15. 15. Page | 14 Importance of technological revolutions New technologies transform our lives “by inventing new, undreamed of things and making them in new, undreamed of ways, says the economist Richard Lipsey. Imagine what will happen when the cost of a long distance telephone call becomes as low as the cost of a local call? Or, when you can get a driving license at a time and place of your own choosing? Or, when you can bank from the comfort of your own living room? In some countries, ICT is already making these happen. Many believe that the current technological revolution may in time exceed the Industrial Revolution in terms of social significance. Lipsey, who studies the relationship between technological change and economic development, suggests that the introduction of new technologies can have the following effects on society: 1. Initial productivity slowdown and delayed productivity payoff from the new technologies 2. Destruction of human capital (as many old skills are no longer wanted) 3. Technological unemployment (temporary but serious) 4. Widening disparities in the distribution of income, which tends to be temporary until the supply of labor catches up to the new mix of skill requirements 5. Big changes in regional patterns of industrial location (globalization) 6. Big changes in required education 7. Big changes in infrastructure (e.g., the information highway) 8. Big changes in rules and regulations (intellectual property, antimonopoly, etc.) 9. Big changes in the way we live and interact with each other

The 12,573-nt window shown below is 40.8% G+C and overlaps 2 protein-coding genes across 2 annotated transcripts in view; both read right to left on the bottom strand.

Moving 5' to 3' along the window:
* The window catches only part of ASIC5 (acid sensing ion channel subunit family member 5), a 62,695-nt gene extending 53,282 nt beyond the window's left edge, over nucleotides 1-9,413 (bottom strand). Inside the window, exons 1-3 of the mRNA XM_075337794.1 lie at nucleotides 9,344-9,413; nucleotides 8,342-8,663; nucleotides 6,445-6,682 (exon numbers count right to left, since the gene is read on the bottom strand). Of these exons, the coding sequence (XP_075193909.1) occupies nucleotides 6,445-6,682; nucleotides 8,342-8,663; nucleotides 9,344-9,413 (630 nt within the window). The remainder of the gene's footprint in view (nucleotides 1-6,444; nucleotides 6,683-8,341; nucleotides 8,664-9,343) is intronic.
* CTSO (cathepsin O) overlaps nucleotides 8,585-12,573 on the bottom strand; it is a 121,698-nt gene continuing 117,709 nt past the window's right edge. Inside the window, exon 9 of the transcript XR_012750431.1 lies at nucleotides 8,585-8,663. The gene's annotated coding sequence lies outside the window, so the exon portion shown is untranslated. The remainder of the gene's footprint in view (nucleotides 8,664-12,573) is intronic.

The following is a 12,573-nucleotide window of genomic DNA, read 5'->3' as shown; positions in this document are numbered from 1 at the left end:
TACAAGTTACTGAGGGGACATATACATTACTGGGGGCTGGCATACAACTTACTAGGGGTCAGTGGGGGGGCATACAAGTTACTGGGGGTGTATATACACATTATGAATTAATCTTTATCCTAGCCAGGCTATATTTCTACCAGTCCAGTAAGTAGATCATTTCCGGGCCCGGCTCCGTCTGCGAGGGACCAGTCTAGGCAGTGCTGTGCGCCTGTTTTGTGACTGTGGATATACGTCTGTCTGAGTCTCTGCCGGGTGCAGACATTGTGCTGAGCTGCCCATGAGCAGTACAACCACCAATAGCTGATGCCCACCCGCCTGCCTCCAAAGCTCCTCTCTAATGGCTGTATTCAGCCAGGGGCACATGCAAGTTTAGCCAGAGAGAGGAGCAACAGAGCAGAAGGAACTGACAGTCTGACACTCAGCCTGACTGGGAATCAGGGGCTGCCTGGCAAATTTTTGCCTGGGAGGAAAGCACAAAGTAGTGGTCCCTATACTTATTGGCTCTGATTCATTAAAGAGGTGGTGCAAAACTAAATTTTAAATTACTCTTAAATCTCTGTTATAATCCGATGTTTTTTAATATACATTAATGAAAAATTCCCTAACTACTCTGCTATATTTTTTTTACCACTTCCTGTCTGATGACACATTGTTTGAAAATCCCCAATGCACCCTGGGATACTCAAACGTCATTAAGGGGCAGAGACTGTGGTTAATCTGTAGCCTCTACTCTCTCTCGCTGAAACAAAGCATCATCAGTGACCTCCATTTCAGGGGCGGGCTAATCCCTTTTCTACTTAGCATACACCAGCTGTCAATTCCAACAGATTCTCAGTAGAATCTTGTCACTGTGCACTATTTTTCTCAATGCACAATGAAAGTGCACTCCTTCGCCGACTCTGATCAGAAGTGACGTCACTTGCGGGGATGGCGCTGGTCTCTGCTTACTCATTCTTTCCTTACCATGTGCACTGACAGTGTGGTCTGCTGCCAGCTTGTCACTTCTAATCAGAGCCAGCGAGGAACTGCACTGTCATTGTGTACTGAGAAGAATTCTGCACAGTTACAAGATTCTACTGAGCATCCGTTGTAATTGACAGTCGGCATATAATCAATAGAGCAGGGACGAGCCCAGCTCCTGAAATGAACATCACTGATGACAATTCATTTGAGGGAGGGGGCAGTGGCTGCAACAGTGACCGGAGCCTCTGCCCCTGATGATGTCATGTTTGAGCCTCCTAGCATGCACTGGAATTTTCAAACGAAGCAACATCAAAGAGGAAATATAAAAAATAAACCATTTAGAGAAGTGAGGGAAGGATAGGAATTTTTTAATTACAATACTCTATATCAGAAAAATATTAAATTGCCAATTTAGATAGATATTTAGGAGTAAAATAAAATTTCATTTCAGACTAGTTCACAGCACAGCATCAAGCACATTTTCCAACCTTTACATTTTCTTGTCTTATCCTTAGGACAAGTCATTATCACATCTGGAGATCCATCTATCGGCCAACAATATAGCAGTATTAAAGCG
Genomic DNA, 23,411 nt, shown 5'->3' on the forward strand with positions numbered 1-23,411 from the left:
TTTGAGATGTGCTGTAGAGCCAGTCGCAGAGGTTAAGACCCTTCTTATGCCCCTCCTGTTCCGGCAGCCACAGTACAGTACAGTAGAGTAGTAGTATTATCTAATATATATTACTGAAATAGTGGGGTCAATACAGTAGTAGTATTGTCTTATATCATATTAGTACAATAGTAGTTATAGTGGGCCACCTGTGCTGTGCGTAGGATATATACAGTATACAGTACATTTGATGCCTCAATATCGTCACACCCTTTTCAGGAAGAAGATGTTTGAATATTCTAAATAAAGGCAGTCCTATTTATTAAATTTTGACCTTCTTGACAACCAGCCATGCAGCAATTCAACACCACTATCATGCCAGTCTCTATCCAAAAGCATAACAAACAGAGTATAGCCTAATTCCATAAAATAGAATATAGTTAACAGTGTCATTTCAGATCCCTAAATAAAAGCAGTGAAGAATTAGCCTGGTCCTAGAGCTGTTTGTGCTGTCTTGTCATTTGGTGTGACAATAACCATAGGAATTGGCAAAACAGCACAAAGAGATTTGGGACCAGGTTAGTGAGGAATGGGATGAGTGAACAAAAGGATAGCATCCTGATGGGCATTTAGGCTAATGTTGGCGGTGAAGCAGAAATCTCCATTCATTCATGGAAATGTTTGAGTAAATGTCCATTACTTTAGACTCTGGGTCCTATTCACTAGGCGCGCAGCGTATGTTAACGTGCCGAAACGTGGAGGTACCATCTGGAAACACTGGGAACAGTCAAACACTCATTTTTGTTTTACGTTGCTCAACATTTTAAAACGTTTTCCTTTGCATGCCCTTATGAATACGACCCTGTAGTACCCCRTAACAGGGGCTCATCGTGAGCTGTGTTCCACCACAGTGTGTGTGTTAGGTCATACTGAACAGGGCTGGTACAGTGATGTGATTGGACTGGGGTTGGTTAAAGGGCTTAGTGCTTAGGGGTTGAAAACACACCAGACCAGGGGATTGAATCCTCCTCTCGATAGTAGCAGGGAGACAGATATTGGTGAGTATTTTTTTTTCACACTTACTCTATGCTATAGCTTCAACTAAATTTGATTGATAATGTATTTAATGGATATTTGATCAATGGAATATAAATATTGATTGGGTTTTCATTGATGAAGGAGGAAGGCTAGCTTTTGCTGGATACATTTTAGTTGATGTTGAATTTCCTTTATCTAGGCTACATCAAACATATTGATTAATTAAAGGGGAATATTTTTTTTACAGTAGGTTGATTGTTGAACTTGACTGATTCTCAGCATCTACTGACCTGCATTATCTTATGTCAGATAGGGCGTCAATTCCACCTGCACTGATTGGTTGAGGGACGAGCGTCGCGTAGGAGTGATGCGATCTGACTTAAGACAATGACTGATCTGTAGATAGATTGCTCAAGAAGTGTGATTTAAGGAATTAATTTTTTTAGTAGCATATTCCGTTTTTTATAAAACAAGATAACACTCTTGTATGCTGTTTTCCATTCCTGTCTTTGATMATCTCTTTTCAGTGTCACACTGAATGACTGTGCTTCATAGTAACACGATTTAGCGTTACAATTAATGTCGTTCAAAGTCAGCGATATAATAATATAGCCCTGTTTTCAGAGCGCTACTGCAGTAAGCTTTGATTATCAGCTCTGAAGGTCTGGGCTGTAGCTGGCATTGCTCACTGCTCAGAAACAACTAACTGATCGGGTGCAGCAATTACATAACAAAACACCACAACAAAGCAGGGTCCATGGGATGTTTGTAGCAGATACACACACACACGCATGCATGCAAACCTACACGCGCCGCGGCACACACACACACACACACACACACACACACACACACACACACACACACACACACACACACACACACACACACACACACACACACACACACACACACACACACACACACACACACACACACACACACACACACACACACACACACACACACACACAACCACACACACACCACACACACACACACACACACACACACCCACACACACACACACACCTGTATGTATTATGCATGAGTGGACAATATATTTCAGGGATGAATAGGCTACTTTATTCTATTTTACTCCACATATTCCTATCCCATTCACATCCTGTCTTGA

16. 16. Page | 15 Are there any advantages of analog communication over digital communication which is preventing the complete digitization of all communication networks? Reliability Analogue systems are still likely to work, or at least easy to fix even if individual components fail. Graceful signal degradation They still use AM in avionics because of this: in bad weather, you can still hear something. Lifetime New analogue systems are designed not to become obsolete. Additionally, it can always be interfaced to a DSP chain if need be. You can usually upgrade replace analogue components with better offerings, but you are stuck with digital ICs... Simplicity in use No fancy LCDs and touch screens. -- though this is bad in large systems- few/expensive integration options Rugged Analogue components can be made rugged to ridiculous lengths nowadays, surviving temperatures, radiation and other condition few IC packages can offer. once an IC develops a fault due to environmental reasons, it is forever faulty. An analogue system may still decide to work, even if badly. (note: does not apply to all analogue components) Low-tech All you need is some wire and polish to make RLCs. May come useful in desperate situations. Supreme reason everything is analogue. 'digital' is just a convention of analogue signals. To this extent, any digital system needs at least an analog buffer and converter to exist. Analog = real world.
  17. 17. Page | 16 Conclusion Business communication is a very important and most used tools in today’s business world. Every organization is heavily dependent on communication. Effective communication leads to a business success. As the technical advancement is coming the communication is also updating its process. Now business messages are more attractive, flexible, time efficient, cheaper and storable, all this is being possible just because of digitalization of business messages.
  18. 18. Page | 17 Bibliography: 1. 2. 3. 4. Business Communication by Lesikar, 12th Edition.